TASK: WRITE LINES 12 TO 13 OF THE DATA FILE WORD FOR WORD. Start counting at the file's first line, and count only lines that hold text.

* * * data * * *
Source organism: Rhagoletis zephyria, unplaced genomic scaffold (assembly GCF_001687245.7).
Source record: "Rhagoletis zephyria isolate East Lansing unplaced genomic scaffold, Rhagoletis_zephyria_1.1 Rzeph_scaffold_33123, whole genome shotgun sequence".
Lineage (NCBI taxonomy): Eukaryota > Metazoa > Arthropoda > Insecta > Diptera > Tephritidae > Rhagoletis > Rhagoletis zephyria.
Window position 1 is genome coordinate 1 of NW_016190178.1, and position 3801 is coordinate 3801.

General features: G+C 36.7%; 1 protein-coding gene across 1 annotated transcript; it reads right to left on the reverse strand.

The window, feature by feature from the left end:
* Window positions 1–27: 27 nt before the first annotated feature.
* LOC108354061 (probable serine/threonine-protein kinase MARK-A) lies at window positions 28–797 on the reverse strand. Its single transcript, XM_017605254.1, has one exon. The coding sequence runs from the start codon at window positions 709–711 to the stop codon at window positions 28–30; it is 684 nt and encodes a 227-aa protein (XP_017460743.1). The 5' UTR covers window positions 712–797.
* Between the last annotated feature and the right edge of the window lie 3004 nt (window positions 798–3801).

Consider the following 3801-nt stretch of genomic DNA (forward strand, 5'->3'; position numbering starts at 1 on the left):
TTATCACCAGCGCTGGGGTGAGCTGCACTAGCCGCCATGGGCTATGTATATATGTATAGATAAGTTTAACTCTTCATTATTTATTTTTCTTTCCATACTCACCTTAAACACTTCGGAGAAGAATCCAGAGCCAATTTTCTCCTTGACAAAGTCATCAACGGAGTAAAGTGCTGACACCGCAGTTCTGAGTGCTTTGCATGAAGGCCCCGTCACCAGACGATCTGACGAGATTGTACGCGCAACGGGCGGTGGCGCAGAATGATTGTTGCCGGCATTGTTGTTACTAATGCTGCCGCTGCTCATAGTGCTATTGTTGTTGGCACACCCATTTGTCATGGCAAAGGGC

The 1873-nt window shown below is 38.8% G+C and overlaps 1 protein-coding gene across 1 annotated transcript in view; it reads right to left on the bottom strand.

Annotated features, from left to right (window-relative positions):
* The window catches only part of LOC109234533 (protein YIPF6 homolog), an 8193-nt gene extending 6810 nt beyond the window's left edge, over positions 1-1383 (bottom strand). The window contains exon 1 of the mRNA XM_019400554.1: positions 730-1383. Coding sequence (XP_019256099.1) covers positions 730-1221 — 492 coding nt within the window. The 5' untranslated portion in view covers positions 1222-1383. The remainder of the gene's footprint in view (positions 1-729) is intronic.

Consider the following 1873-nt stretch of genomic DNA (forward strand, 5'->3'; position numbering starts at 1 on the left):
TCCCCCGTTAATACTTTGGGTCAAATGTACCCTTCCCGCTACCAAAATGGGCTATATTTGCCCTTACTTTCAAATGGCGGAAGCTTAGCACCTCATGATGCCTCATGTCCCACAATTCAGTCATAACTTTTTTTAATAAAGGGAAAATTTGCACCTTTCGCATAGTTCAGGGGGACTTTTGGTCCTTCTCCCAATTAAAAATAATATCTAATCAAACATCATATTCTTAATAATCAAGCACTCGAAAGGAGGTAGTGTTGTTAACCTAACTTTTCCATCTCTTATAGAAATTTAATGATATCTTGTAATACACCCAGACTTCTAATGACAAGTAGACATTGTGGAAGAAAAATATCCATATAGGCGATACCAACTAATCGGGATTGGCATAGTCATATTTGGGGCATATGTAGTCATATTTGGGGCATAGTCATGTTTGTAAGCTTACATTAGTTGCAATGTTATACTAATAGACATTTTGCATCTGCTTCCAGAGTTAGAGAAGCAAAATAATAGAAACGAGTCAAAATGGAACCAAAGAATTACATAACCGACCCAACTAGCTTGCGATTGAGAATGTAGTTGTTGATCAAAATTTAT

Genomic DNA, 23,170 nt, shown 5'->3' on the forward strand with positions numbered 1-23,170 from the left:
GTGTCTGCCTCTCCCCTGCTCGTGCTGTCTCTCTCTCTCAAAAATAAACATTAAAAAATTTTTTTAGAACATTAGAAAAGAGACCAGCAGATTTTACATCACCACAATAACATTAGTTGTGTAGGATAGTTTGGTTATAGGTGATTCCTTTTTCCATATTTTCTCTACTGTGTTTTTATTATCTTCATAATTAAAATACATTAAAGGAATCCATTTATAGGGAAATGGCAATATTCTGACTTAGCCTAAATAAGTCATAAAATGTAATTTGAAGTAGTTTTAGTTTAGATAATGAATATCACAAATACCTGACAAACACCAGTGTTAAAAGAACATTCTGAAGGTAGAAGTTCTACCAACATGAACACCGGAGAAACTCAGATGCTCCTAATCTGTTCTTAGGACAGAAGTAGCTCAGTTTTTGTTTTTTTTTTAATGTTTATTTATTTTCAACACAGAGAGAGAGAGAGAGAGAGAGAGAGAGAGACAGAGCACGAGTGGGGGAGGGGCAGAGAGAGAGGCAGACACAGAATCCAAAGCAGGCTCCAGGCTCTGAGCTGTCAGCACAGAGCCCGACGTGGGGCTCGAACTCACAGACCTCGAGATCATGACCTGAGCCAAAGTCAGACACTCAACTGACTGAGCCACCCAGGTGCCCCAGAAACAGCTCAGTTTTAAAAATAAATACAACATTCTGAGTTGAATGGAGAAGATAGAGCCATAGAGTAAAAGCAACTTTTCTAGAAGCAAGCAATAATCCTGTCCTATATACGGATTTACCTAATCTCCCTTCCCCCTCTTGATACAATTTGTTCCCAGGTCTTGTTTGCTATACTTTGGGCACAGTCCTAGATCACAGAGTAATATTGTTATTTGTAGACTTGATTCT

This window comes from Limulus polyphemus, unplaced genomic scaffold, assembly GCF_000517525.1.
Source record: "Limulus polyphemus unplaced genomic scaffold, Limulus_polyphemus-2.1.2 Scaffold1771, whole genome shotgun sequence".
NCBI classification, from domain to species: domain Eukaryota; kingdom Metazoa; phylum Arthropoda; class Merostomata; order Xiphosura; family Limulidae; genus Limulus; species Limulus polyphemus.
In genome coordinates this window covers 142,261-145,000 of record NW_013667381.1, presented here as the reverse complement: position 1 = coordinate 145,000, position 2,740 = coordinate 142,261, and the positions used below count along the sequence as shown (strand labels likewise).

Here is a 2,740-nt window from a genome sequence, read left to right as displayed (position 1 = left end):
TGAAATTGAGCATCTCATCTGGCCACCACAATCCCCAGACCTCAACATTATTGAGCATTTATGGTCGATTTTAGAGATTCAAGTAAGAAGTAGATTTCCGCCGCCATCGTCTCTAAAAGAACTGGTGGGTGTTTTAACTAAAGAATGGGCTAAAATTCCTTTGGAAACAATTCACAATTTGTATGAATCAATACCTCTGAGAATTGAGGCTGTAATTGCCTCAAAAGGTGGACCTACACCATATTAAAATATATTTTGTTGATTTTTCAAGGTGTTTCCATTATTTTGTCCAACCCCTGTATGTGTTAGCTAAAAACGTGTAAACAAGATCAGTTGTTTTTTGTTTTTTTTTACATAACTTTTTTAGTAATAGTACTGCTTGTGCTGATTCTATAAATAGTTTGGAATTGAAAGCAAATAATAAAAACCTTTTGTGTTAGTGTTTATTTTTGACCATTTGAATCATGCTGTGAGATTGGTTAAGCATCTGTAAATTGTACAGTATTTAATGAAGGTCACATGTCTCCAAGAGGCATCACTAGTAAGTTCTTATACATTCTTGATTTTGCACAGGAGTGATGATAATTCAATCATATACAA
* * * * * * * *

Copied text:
The 1873-nt window shown below is 38.8% G+C and overlaps 1 protein-coding gene across 1 annotated transcript in view; it reads right to left on the bottom strand.

Annotated features, from left to right (window-relative positions):